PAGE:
It all sounds good in theory. Ned’s trying to do the same thing video poker players have done for a couple of decades. In video poker, where we know the probabilities of a randomly shuffled electronic deck, we can calculate break-even points. We can calculate that a 9-6 Jacks or Better game pays 99.5 percent with expert play with a royal flush worth 4,000 coins for a five-coin wager, and that it reaches 100 percent with a 4,880-coin wager. An expert who played only when a progressive royal jackpot was more than 4,880 coins would have an edge on the game.
But players aren’t privy to the odds on slot machines, and can’t calculate jackpot levels. Furthermore, past results don’t affect future outcomes on slot machines. When the jackpot on one of Ned’s favorites is at $15,000, the odds of hitting the top jackpot are exactly the same as when it’s at $10,000.
Finally, the house edges on slot machines are much higher than those on the best video poker games. A 9-6 Jacks or Better machine returns 99.5 percent with expert play, and even a lower-paying 8-5 Jacks or Better game with reduced returns on full houses and flushes returns 97.3 percent to experts. On the three-reel slots Ned favors, we’re looking at returns of about 90 to 93 percent on quarter games, and 93 to 95 percent on dollars, depending on the individual casino and the state of competition in its area.
Let’s say Ned is playing a machine that has a starting jackpot level of $10,000 for a three-coin on a dollar machine where the top jackpot turns up an average of once per 100,000 plays. Let’s also say that at that jackpot level, the game pays 93 percent, broken down into 2 percent of total wagers paid on the top jackpot, and 91 percent on smaller hits.
If the progressive reaches $15,000, is Ned paying a positive game? No, it’s just turned that 93 percent game into a 94 percent game. It’s still a losing proposition.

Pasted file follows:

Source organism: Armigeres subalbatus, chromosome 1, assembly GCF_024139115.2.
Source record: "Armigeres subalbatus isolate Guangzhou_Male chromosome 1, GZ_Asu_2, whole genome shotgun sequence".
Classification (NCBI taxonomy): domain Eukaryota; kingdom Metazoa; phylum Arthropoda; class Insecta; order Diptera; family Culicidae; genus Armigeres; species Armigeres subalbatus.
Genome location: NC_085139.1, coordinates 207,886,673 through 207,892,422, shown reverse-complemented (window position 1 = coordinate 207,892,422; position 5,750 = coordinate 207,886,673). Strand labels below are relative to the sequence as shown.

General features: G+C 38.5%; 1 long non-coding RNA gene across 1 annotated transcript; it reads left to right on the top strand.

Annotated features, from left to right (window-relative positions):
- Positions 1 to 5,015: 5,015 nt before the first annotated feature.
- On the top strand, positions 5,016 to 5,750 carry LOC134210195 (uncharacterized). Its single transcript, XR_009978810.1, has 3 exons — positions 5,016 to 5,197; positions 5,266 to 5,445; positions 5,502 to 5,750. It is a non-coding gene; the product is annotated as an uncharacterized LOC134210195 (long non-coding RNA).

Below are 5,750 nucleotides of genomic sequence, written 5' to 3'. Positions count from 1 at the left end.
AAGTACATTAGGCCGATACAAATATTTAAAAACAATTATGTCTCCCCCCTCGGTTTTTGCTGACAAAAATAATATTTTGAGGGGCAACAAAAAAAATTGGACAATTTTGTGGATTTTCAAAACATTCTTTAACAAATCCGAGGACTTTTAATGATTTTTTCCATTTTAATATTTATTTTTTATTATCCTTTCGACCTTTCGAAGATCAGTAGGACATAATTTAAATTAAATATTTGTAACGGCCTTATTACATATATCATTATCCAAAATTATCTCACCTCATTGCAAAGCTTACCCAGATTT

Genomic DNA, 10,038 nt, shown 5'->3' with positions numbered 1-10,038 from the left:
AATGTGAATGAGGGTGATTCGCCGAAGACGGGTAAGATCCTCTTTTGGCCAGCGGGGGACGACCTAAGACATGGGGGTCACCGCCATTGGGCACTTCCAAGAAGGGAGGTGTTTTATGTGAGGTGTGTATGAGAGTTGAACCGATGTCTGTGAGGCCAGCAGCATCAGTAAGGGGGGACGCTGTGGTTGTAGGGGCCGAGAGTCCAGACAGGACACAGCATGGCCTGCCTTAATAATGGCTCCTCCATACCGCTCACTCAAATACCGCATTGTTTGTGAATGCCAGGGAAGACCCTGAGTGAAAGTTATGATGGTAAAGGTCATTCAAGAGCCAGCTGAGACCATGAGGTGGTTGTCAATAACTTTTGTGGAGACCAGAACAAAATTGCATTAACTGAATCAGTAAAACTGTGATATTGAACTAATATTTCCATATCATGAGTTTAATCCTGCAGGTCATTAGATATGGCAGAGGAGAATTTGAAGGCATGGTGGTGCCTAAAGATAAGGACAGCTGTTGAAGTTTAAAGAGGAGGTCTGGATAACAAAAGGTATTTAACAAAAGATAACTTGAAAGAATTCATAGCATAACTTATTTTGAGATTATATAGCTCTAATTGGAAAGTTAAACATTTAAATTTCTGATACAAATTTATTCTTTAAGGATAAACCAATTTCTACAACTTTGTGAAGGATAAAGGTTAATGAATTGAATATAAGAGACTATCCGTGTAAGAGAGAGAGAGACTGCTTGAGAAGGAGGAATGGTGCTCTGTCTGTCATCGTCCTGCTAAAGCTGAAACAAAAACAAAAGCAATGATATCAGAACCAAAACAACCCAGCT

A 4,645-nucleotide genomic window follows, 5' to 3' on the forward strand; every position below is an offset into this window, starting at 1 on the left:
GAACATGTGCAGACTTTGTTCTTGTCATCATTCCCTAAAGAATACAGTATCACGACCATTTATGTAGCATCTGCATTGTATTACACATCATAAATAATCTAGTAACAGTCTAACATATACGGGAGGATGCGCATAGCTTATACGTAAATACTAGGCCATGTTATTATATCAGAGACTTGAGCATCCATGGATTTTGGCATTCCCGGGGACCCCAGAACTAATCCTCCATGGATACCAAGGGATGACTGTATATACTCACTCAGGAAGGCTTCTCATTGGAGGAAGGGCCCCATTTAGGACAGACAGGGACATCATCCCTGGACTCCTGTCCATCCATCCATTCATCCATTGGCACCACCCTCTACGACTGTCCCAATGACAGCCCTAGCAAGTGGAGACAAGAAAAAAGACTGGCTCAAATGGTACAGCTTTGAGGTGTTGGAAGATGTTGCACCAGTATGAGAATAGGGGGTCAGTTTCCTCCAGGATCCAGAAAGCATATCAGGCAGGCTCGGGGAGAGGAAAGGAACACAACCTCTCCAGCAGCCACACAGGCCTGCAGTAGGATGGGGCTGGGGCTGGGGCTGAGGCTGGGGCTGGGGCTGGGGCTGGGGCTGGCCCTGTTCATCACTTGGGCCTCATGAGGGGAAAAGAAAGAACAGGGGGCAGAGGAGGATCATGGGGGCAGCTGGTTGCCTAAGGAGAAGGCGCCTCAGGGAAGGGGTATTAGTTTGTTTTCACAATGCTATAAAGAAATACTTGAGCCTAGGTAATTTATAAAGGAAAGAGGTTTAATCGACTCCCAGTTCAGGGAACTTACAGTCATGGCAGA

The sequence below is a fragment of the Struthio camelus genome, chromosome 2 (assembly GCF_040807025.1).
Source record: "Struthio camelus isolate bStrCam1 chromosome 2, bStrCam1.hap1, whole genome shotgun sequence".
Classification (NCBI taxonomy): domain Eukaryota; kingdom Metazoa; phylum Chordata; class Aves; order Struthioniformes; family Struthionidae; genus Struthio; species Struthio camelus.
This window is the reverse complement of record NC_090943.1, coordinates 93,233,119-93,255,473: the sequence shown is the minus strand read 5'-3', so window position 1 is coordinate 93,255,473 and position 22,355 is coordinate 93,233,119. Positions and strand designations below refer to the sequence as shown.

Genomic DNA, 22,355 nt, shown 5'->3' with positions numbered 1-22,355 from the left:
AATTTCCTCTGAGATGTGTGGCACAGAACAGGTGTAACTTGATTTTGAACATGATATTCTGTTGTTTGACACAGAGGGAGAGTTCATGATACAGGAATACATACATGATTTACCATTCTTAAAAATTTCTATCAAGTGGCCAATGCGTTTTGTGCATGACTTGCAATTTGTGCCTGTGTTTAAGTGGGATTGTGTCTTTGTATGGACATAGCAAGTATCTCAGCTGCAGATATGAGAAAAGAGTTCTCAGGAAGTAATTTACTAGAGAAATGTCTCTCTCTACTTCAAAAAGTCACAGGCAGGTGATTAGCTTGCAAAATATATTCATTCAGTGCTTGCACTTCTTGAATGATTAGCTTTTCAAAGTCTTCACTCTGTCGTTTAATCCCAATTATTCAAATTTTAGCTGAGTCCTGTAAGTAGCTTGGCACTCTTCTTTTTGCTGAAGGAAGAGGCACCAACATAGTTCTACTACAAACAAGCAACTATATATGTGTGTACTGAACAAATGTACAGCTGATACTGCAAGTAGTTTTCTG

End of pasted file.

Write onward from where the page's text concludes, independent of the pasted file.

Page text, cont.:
If we knew the break-even point on progressive slot machines, it would be possible for players to have a mathematical edge, though it would take an extremely large bankroll and a willingness to take big losses. But that requires inside information—you’d need to take a look at the par sheets manufacturers give casinos detailing all the probabilities of each game.
Players don’t have access to par sheets. We don’t know which version of a game is offered in any given casino. Machines can look identical, but have different payback percentages, and different jackpot frequencies.
There are other considerations. If you play three coins a pull in a dollar slot at 500 pulls an hour, that’s a $1,500-an-hour risk. That’s an awful lot of money to put in play when you’re chasing something as elusive and rare as the top jackpot on a slot machine.
Also, on any jackpot of $1,200 or more, you must sign an IRS form W2G before the casino can pay you. Those who itemize taxes and who keep careful records can deduct gambling losses up to the amount of winnings. However, many states do not permit any deductions for gambling losses. If you’re playing in a state that does not allow you to deduct losses, and you’re chasing big progressive jackpots, then state income tax on winnings is part of the cost of playing.
Nonetheless, if you discipline yourself to play only when the jackpot reaches a certain high level, then you’ll be playing a game with a higher payback percentage than the same machine at its base level. Whether it reaches break-even level, or whether you hit the jackpots needed to profit is another matter, and it’s problematic at best. As always, the best approach is to make sure you stay within your bankroll, don’t bet money you can’t afford to lose, and play for fun.